Blog |

10K CLUB INTERVIEW: VIA Rail Canada - The Canadian by Nick Lafreniere

One of Canada’s most famous icons, running from Toronto all the way to Vancouver, in operation since 1950, Nick Lafreniere presents his 10k product idea - VIA Rail Canada - The Canadian. Please welcome Nick aka NickLafreniere1 in 10k Club! Learn more about him and his idea. He has a lot to share!

 

ABOUT YOURSELF

  1. Who are you? 
    Nick Lafreniere
     
  2. Where are you from?
    Toronto, Canada
     
  3. How old are you?
    26 years old
     
  4. What do you study or do for a living?
    I do electronics repair, as well as a wee bit of product development, for my small e-commerce business.
     
  5. What hobbies do you have?
    I enjoy building LEGO Ideas projects, listening to music (classic rock & funk), playing retro video games (Nintendo), making art, and watching comedy movies. 
     
  6. Do you have a personal LEGO portfolio website that you can share with us?
    All of my LEGO-related work is on LEGO Ideas. I don’t really make MOCs – everything I build is either a LEGO Ideas product idea or a contest entry!
     
  7. Have you created any LEGO MOCs (my own creations) that you’re particularly proud of? What is it, why are you proud it and do you have a photo of it?
    Of all my builds so far on LEGO Ideas, my favorite would be my VIA Rail Canada – The Corridor model. I absolutely love the bold colors, the shaping, and the stickers I made for it. I actually built the locomotive with physical bricks myself and it was a tremendous experience to have my digital design come to life.  This training model is also sentimental to me as I take this train when I visit my family in my hometown, Ottawa.
     
  8. How and when did your interest for LEGO products come about?
    I have been a LEGO fan for as long as I can remember. When I was a little kid, my brother and I had quite a bit of LEGO from the late ’90s and early 2000s.  Ever since I was 4 years old, I have subscribed to the LEGO Club Magazine as well as the holiday catalogs. I would spend countless hours looking at every picture of LEGO I could get my hands on. I would dream about getting sets I didn’t have, and I would often try and build the sets I didn’t have with my own pieces by copying the pictures. I would also try and make my builds as “professional-looking” as possible since my inspiration was all the official LEGO pictures.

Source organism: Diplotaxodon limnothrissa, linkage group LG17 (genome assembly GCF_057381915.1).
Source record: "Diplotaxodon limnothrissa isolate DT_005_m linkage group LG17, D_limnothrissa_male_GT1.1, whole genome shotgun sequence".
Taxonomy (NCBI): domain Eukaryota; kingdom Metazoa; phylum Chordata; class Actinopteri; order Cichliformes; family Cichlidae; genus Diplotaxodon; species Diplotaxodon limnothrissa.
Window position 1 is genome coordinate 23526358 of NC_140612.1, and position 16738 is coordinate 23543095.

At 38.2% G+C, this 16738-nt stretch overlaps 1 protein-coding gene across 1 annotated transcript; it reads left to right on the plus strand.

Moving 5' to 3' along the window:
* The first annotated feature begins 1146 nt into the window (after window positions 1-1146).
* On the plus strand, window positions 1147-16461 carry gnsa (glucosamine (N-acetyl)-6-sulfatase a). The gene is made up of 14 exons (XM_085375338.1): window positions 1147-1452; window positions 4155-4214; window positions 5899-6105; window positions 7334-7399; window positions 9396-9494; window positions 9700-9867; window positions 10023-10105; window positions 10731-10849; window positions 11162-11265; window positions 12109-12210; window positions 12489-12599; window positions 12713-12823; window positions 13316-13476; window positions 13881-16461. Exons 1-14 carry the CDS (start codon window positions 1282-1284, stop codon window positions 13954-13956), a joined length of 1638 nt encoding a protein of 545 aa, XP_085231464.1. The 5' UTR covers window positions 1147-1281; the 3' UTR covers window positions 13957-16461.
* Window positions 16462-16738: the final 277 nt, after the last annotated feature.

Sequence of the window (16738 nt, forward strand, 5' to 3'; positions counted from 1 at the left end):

I made some great stuff in the past, but sadly never took any pictures of my creations. I also always preferred to build from my imagination instead of the instructions. Usually, after completing a set, I would destroy it after like 30 minutes and start building my own thing.

    As a teen, I discovered Brickset.com, which opened me up to the entire history of LEGO sets. I would browse through every set ever made, and just absorb the information – techniques, pieces, instructions, etc.

    When the LEGO Ideas platform was new, I had an interest in participating. When I was younger, I thought about being a LEGO designer, but never thought it would be a real opportunity. With the LEGO Ideas platform, anyone has the chance to try – for FREE, anytime you want! I knew that if I didn’t give this my best shot, I would be kicking myself for the rest of my life if I never tried.

    I started building digitally with LDD several years ago and now use Stud.io to design some LEGO models in my spare time, whenever the inspiration strikes. I enjoy buying a couple of new LEGO sets each year, but I mainly like building my own creations on the computer. 
     
  9. What is LEGO for you? What does it mean for you? How does it fit in your life? E.g. build, display, meetups, play the games.. or 'just' watch the cartoons. 
    LEGO is an art medium. I consider LEGO models to usually fall into 3 main categories: building, vehicle, and sculpture/object. The elements and principles of art & design all apply to LEGO – form, proportion, texture, color, contrast, perspective, etc. 

    I think that LEGO is the most accessible art medium available. When you buy a LEGO set, everything you need is included in the box. You do not need tools, or glue, or paint – you just use your hands. You do not need to learn techniques/skills to assemble the model, you simply just click one LEGO piece to another without any tricks involved. Anyone can build LEGO, even if they have never done it before.